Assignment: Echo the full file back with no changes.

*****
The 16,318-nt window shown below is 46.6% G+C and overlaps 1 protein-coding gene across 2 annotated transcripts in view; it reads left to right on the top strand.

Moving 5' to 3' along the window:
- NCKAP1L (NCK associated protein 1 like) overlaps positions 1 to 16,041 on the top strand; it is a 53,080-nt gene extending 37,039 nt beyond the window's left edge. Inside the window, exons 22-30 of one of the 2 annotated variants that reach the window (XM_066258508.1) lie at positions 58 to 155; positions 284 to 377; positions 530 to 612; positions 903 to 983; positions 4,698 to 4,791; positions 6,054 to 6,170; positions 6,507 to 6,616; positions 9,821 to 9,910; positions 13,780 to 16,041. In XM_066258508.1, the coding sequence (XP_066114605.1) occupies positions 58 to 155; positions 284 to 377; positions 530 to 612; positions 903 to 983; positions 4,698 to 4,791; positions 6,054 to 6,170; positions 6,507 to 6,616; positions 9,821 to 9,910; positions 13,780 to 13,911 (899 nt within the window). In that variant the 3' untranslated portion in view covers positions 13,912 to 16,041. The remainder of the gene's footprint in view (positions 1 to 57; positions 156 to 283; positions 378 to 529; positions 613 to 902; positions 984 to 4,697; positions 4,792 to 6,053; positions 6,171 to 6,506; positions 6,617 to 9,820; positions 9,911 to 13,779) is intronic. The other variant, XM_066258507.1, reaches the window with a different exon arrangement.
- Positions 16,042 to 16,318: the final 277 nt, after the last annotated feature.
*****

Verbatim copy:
The 16,318-nt window shown below is 46.6% G+C and overlaps 1 protein-coding gene across 2 annotated transcripts in view; it reads left to right on the top strand.

Moving 5' to 3' along the window:
- NCKAP1L (NCK associated protein 1 like) overlaps positions 1 to 16,041 on the top strand; it is a 53,080-nt gene extending 37,039 nt beyond the window's left edge. Inside the window, exons 22-30 of one of the 2 annotated variants that reach the window (XM_066258508.1) lie at positions 58 to 155; positions 284 to 377; positions 530 to 612; positions 903 to 983; positions 4,698 to 4,791; positions 6,054 to 6,170; positions 6,507 to 6,616; positions 9,821 to 9,910; positions 13,780 to 16,041. In XM_066258508.1, the coding sequence (XP_066114605.1) occupies positions 58 to 155; positions 284 to 377; positions 530 to 612; positions 903 to 983; positions 4,698 to 4,791; positions 6,054 to 6,170; positions 6,507 to 6,616; positions 9,821 to 9,910; positions 13,780 to 13,911 (899 nt within the window). In that variant the 3' untranslated portion in view covers positions 13,912 to 16,041. The remainder of the gene's footprint in view (positions 1 to 57; positions 156 to 283; positions 378 to 529; positions 613 to 902; positions 984 to 4,697; positions 4,792 to 6,053; positions 6,171 to 6,506; positions 6,617 to 9,820; positions 9,911 to 13,779) is intronic. The other variant, XM_066258507.1, reaches the window with a different exon arrangement.
- Positions 16,042 to 16,318: the final 277 nt, after the last annotated feature.